Old Images of Colne, Lancashire

Categorised as Lancashire
Old photo postcard of Colne Lancashire from Winewall

Glimpse history through old images of Colne, Lancashire, in North West England, UK

Colne in 1972

When this footage was recorded in 1972, the market town was dominated by industrial buildings and very few cars were parked along the streets of terraced houses.

Colne (1972) – British Pathé on YouTube


Church Demolition 1984

In 1985, the Colne’s Trinity Baptist Church was demolished. It had been unused for several years and fell into disrepair, with the congregagtion having moved to the Sunday School buildings next door.

Colne Lancashire – Jill Pengelly on YouTube


Historic Book

Extract from “The History of Co-operation in England: The constructive period” by George Jacob Holyoake

Published in 1875

Page 255

“The difference between the Trade Unionist and the
Co – operative way of dealing with a strike is capable of
historic illustration .

In 1860 a famous strike took place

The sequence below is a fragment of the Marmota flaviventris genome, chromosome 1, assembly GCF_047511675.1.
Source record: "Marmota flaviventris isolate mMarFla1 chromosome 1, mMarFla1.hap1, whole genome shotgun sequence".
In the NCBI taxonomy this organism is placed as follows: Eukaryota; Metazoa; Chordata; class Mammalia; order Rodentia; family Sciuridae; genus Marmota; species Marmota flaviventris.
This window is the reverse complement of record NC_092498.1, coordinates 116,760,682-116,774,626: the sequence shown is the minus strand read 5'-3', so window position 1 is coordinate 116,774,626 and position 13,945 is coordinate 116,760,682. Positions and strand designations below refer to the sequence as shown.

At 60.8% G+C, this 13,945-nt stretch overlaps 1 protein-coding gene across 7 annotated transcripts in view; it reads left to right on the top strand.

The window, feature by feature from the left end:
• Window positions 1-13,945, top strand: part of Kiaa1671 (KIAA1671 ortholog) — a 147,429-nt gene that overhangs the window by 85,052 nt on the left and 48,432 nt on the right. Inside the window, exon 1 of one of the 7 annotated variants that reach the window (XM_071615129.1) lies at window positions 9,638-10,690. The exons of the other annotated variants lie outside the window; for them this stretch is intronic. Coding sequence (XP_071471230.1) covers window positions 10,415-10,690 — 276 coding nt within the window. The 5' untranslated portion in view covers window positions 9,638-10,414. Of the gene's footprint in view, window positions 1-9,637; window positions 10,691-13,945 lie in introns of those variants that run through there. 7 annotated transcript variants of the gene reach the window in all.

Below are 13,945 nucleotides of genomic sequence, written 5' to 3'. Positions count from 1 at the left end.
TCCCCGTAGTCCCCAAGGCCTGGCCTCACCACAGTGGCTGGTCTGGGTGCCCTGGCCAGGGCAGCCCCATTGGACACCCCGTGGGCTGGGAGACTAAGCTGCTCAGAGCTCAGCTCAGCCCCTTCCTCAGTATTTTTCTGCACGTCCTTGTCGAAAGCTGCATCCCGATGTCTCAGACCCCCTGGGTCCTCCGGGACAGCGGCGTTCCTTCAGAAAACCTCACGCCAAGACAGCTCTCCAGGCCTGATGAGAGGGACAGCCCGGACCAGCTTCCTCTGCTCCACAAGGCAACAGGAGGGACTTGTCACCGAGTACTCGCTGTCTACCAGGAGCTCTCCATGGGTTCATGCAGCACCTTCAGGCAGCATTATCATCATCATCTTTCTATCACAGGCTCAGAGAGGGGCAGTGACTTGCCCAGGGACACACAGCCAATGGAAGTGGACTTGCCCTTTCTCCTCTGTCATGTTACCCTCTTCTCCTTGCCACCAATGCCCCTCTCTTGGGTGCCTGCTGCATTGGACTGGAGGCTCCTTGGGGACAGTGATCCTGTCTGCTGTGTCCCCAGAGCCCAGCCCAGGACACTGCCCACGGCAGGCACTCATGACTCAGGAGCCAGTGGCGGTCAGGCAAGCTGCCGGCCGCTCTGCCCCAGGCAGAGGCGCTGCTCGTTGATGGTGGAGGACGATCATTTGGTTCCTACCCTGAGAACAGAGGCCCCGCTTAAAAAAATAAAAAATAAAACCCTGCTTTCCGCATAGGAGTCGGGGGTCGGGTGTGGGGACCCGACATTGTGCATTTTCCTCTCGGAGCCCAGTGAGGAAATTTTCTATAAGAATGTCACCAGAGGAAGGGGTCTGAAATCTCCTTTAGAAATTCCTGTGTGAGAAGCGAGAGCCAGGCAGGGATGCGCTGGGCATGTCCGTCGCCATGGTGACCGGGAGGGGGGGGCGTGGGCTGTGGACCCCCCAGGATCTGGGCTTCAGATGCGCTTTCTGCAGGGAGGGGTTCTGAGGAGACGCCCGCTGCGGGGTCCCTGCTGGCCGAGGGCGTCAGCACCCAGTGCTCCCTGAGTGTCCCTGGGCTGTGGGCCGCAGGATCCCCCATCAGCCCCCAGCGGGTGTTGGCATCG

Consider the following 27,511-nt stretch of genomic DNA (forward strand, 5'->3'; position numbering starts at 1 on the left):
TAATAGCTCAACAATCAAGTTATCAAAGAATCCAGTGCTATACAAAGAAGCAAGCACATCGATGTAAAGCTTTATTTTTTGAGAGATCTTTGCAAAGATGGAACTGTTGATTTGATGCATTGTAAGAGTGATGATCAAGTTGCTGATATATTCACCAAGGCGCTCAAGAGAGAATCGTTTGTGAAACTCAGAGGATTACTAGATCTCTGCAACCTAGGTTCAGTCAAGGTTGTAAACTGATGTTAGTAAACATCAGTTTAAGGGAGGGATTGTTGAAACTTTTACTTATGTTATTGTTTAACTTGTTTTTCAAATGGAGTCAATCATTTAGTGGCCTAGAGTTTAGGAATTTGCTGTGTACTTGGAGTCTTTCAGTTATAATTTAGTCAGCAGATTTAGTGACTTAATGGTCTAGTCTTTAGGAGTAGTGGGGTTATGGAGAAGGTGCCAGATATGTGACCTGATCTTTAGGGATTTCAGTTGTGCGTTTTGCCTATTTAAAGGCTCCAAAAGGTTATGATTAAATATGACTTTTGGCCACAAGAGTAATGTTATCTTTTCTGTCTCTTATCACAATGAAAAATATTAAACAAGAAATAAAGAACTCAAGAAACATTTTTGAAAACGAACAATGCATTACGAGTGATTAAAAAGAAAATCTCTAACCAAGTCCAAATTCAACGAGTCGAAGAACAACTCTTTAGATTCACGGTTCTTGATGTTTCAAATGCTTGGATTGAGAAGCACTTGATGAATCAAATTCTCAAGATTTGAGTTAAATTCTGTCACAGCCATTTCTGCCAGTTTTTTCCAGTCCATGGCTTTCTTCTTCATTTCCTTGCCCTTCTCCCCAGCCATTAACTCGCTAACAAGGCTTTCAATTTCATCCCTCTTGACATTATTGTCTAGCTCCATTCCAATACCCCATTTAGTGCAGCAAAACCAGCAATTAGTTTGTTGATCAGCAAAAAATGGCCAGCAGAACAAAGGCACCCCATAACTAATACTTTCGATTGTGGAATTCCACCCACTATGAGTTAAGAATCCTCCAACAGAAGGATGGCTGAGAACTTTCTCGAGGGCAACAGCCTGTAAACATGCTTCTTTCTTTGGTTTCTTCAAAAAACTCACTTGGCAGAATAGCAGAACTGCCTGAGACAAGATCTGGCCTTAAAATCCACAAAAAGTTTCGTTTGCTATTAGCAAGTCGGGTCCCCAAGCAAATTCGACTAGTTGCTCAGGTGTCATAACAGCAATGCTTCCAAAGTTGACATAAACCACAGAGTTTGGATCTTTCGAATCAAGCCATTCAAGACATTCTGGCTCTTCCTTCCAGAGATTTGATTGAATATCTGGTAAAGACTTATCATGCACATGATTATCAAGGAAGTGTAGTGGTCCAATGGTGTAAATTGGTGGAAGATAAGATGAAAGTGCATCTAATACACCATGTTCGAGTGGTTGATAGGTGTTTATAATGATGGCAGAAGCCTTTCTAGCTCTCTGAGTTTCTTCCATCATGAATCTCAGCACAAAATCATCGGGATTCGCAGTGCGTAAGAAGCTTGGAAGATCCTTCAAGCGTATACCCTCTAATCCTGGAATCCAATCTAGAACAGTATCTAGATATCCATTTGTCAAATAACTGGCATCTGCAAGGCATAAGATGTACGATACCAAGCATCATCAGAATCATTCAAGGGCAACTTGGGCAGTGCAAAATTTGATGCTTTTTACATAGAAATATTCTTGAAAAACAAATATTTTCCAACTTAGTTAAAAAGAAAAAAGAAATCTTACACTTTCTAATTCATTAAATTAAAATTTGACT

in Colne , Lancashire . The weavers were out for fifty
weeks and kept 4,000 looms idle .

Cogwheel , one of the
weavers , put their case very neatly thus : He said , In
Colne there are 4,000 looms . In East Lancashire there
are 90,000 looms . If the Colne Strike had not taken
place the prices all over East Lancashire would have been
reduced to the Colne standard , and therefore , East Lan
cashire saved money by contributing £ 20,000 to the Colne
Strike .

Dr. Watts put the Co – operative view of the
strike not less concisely thus : If the Colne people , instead
of going on strike for fifty weeks had kept at work and
lived on half wages , as they had to do during the strike ,
and had saved the other half , and if the East Lancashire
people had subscribed £ 20,000 , as they did towards keep
ing the Colne people on strike , the result at the end
of fifty weeks would have been £ 54,000 in hand , and at
£ 15 a loom that money would have set to work in per
petuity for the hands themselves 3,600 looms out of the
4,000 in Colne ! The self – same effort which threw them
into beggary would have raised them into independence . “

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